What's the Difference Between a Forest and a Jungle?

Our planet is an amazing place. In addition to being the only planet (so far) to have life within our solar system, our environment is very diverse. Depending on where you’re located on the globe, you might live in a savannah, a temperate climate, a rainforest, or even a desert. This got us thinking about places that have a lot of trees. Normally, you would refer to the area as a forest, but in some parts of the world, trees occupy places known as jungles. This led us to ponder about what the difference is between a jungle and a forest.

What Is a Forest?

Large forest filled with dense, tall trees and greenery
Credit: Pakhnyushchy/ Shutterstock

Let’s start by defining what forests and jungles are and dig deeper into why there’s a distinction. According to the Forest and Agriculture Organization of the United Nations, a forest has a very strict definition. To be considered a forest, the land must have no other uses and must be mostly covered with trees. In terms of size, a forest must cover at least 1.24 acres of land. Trees in the forest must reach at least 16 feet in height and offer a canopy cover of at least 10%, but that’s quite a clinical definition.

In colloquial terms, a forest is a gathering of trees, but the word dates back to British rule during the Middle Ages. During this period, a forest was considered a game preserve where the crown and guests could go on arranged hunts. During this period, a forest was more about the creatures inside it and who owned it as opposed to whether or not there were trees present.

What Is a Jungle?

Interior view of dense jungle with broad green leaves and tall trees
Credit: STILLFX/ Shutterstock

Considering how specific modern classification is for forests, you would think that the term jungle would be as equally strict, but it’s not. Instead, the word jungle doesn’t have roots in science, but rather origins in Hindi. The word jungle means forest in Hindi. Most scientists believe that when people use the term, they’re usually referencing a tropical rainforest such as the Amazon. A jungle can be viewed as a forest that’s denser and includes more diverse wildlife.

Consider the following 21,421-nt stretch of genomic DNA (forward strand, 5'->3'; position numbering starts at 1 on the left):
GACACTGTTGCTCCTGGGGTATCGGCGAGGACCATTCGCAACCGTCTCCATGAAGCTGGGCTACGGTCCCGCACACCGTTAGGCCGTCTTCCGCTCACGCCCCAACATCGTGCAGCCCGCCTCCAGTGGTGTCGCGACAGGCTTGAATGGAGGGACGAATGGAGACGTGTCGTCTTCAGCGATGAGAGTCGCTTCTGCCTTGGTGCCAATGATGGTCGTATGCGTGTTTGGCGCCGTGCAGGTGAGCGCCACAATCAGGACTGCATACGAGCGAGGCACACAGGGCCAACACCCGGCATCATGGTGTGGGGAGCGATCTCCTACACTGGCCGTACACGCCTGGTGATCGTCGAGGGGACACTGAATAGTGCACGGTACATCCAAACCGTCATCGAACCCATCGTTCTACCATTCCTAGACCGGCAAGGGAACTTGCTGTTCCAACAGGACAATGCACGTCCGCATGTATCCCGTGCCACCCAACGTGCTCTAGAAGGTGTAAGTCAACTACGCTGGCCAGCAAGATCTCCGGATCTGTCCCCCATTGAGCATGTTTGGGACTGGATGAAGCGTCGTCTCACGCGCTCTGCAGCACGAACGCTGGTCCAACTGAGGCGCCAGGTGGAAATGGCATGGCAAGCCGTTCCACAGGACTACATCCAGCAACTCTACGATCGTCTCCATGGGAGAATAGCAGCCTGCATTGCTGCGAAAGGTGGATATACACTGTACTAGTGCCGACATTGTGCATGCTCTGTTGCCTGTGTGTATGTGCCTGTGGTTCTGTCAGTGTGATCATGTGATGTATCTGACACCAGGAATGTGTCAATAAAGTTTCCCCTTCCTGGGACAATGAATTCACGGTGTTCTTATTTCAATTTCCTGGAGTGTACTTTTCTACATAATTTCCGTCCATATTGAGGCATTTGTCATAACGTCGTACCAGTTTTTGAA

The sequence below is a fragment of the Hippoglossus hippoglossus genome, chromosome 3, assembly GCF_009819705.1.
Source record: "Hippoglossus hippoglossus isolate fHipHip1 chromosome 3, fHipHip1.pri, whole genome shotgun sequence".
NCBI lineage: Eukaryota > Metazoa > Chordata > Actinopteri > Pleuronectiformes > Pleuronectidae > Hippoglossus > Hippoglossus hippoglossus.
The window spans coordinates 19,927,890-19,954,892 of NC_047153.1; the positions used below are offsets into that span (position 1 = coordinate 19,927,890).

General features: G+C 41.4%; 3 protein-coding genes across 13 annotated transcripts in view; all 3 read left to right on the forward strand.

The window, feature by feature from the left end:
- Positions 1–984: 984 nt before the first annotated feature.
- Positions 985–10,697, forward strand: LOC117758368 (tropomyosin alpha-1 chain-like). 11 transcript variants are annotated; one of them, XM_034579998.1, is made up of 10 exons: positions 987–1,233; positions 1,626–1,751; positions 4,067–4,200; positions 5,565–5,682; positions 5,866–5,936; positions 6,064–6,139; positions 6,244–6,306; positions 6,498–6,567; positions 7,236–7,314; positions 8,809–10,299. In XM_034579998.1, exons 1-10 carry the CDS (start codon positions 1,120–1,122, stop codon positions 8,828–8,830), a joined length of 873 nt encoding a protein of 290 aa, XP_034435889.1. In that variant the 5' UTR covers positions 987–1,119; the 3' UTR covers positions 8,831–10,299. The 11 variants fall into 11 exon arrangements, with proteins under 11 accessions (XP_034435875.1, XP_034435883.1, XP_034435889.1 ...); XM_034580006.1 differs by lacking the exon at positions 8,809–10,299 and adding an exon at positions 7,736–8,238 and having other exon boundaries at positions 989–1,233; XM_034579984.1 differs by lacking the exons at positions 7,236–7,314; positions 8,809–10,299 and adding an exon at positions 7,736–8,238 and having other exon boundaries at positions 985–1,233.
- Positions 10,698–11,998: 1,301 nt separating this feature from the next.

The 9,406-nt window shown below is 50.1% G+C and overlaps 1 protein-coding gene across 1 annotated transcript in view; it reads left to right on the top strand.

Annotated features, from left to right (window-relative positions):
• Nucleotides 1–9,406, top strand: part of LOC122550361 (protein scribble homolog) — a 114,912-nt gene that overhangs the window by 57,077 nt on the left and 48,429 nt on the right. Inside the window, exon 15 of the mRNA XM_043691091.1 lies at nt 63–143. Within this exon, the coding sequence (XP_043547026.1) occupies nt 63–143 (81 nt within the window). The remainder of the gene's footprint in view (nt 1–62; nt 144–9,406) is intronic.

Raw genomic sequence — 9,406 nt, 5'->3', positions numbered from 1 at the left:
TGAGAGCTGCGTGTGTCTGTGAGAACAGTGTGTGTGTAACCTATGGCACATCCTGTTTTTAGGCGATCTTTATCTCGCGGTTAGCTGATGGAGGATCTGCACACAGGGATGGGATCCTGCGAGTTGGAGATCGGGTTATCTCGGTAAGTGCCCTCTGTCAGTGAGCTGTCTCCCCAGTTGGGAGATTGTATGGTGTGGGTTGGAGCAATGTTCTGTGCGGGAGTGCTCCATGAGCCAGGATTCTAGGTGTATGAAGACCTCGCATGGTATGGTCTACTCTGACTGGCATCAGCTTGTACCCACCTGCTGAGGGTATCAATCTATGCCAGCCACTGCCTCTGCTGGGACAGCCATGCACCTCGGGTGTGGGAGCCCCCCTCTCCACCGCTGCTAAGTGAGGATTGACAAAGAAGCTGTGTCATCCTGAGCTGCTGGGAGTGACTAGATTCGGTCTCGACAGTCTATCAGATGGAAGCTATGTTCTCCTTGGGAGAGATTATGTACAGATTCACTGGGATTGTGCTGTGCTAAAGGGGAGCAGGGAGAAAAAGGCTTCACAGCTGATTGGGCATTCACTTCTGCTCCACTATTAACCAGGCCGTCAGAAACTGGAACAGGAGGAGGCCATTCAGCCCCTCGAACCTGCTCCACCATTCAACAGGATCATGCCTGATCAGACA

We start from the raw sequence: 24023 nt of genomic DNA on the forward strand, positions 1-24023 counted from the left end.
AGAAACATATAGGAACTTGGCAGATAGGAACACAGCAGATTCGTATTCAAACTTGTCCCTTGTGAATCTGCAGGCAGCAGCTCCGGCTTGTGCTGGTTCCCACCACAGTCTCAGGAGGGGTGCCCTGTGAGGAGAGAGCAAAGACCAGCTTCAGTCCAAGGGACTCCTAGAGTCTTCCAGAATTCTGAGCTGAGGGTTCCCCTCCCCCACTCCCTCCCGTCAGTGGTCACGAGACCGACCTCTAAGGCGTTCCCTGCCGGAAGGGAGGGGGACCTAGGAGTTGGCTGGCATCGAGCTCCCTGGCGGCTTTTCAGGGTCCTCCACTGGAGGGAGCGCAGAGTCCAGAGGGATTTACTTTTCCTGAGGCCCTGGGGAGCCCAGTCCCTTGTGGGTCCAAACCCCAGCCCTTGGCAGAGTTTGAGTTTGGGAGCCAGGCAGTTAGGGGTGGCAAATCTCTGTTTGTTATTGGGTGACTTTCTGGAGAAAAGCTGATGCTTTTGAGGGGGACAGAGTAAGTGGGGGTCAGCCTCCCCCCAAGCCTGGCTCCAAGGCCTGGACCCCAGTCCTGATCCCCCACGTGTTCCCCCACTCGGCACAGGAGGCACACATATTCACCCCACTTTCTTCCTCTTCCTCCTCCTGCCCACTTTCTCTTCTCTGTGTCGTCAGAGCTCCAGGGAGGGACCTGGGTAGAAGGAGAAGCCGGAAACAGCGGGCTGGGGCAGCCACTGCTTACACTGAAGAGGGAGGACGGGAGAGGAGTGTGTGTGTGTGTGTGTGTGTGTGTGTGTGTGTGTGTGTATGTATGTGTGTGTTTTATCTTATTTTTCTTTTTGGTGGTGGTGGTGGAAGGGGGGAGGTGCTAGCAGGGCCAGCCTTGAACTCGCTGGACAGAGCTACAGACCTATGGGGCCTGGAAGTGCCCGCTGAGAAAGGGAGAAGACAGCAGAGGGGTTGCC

What Makes Them Different?

Aerial view of dense forest landscape with rolling mountains in background
Credit: PeterBatarseh/ Shutterstock

The main difference between a forest and a jungle has to do with location and climate. Jungles are typically smaller in size. Strictly speaking, a jungle is a forest, but a forest isn’t always a jungle. If the requirement for a forest is a minimum amount of land covered by a dense population of trees that reach a specific height and canopy coverage, then a jungle can be a forest.

But in contrast, a forest might not always be a jungle since jungles are a casual term used to describe tropical rainforests. You can easily substitute “jungle” for “tropical rainforest," and while it wouldn’t be a proper technical definition, you wouldn’t necessarily be wrong.

To take it a step further, jungles are typically limited to tropical locales because in addition to the aforementioned tree growth, they can also be full of vines, fungi, and animals that thrive in tropical climates. Likewise, jungles tend to be damp and humid places. Note that not all forests have these features, which is why a forest and jungle aren’t always interchangeable terms. While forests can be found anywhere in the world, jungles tend to be limited to equatorial regions.

However, there are more differences apart from just flora and fauna. Specifically, jungles:

  • Cover less land
  • Have less sunlight that penetrates the canopy
  • Have denser vegetation
  • Are typically located on the edge of a forest

Are There Any Jungles in the United States?

Interior view of bubbling creek and rocky forest in Hawaii, USA
Credit: Dmitrii Sakharov/ Shutterstock

With this clarification, we can see that you would be hard-pressed to find a jungle in a place like the U.S. (at least in the lower 48). Our mainland lacks a tropical rainforest. But if you add Hawaii into the mix or some of the country’s commonwealths like Puerto Rico, then yes, the U.S. is home to jungles as well as traditional forests. If you’re dying to see a tropical rainforest that doesn’t require a passport, be sure to visit Puerto Rico’s El Yunque National Forest or any of Hawaii’s rainforests that are spread across the eight islands.

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